Excess weight is a risk factor of gastroesophageal reflux symptoms in population-based studies.
However, it is unknown to what extent short-term weight gain is associated with the development of gastroesophageal reflux symptoms.
Dr Enrique Rey and colleagues from Minnesota examined the association of weight gain with gastroesophageal reflux symptoms.
A phone interview was conducted with 2500 persons aged 40 to 79 years selected at random from the general population of Spain.
The team used the Gastroesophageal Reflux Questionnaire to identify the onset, frequency, and severity of gastroesophageal reflux symptoms.
The research team also assessed weight, height, and 1-year weight change.
|More than 5 kg weight gain had an adjusted odds ratio of 3 with new symptoms|
|American Journal of Gastroenterology|
The team then compared the frequency of new, or less than 1 yr duration, and old, defined as 1 year or more duration of symptoms in weight change subgroups.
The association between weight change and gastroesophageal reflux symptoms was analyzed by logistic regression.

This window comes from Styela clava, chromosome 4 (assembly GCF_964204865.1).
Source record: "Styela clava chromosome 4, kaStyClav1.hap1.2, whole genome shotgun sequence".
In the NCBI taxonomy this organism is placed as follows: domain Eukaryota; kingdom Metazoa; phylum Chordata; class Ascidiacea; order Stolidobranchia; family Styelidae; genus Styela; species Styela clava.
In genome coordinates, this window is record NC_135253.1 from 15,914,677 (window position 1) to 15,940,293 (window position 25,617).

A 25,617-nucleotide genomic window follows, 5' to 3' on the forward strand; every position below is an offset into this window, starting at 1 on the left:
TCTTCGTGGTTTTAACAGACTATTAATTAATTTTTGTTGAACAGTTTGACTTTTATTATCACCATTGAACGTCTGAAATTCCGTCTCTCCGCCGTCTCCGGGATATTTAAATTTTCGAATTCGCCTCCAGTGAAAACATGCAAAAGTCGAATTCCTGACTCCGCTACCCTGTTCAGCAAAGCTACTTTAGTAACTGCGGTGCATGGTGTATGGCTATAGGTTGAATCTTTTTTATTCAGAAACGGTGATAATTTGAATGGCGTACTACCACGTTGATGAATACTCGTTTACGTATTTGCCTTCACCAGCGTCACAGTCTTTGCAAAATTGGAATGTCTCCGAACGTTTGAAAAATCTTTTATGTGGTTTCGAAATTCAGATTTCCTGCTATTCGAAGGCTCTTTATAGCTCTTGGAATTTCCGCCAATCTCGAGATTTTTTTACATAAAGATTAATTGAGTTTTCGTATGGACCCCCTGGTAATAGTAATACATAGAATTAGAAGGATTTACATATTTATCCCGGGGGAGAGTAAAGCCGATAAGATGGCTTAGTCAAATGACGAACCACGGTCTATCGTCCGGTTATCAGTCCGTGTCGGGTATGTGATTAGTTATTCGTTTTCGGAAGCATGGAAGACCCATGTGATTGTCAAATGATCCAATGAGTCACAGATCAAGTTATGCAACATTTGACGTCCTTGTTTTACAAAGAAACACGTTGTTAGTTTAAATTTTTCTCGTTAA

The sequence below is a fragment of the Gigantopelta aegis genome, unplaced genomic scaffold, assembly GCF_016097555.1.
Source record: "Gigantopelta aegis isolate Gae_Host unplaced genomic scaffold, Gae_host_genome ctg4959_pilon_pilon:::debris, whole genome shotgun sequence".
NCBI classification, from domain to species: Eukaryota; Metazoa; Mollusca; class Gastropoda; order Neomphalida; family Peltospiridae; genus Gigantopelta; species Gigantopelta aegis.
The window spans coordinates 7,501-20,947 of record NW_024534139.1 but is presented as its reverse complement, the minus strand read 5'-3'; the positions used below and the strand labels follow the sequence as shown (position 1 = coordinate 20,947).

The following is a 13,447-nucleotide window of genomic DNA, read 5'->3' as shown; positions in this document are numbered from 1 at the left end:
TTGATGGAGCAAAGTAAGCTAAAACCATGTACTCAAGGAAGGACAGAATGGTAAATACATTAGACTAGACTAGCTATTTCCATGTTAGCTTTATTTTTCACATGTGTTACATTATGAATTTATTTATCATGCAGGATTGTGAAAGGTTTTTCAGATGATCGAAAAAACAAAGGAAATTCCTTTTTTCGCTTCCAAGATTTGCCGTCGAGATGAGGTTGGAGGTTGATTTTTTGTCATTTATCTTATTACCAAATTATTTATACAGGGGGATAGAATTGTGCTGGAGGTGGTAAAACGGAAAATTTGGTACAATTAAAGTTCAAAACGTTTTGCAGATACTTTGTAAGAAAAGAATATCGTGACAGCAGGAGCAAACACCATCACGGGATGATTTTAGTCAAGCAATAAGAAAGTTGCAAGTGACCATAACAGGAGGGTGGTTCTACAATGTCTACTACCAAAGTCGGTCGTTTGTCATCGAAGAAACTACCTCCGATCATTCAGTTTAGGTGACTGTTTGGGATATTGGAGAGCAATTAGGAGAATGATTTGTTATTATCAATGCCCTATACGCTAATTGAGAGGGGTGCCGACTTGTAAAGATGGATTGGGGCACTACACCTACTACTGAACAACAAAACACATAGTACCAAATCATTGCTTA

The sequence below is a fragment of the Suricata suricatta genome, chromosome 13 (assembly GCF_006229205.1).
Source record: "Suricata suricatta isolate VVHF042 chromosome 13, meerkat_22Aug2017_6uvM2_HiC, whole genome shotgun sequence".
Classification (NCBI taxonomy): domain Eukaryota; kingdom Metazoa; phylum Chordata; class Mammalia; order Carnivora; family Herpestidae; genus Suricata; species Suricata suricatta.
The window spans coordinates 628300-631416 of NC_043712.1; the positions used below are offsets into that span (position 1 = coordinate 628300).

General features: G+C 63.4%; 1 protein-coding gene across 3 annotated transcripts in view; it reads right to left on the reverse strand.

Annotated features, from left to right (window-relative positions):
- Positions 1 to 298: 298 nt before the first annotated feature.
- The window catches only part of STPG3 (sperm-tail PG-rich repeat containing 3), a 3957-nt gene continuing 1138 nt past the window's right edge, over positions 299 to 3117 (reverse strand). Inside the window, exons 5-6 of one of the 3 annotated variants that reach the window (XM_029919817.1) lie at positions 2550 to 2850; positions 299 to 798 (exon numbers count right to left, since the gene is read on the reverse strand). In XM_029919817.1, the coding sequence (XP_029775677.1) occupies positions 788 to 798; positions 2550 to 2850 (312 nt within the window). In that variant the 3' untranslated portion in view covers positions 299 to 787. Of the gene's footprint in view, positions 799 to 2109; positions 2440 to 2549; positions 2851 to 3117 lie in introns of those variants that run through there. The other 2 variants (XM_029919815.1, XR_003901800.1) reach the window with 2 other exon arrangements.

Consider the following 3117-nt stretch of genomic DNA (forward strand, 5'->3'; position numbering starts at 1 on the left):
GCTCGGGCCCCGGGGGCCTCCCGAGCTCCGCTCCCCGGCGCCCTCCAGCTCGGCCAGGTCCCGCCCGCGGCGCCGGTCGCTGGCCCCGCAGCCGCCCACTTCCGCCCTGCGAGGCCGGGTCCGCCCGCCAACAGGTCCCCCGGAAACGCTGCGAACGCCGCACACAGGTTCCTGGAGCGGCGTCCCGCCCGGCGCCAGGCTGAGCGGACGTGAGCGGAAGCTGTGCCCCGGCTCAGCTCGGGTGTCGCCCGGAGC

The model adjusted for body mass index and other potential confounders.
The researchers found that the prevalence of new and old gastroesophageal reflux symptoms, respectively, was higher in subjects with more than 5kg weight gain.
Subjects with a 5kg weight gain or less showed an adjusted odds ratio of 1.5 for new gastroesophageal reflux symptoms.
The team noted that for old gastroesophageal reflux symptoms, subjects with the 5kg or less weight gain had an adjusted odds ratio of about 1.
Those with a weight gain more than 5 kg showed an adjusted odds ratio of 3 for new gastroesophageal reflux symptoms and of 1.3 for old symptoms.
Dr Rey's team comments, “Weight gain is associated with gastroesophageal reflux symptoms, independently of body mass index.”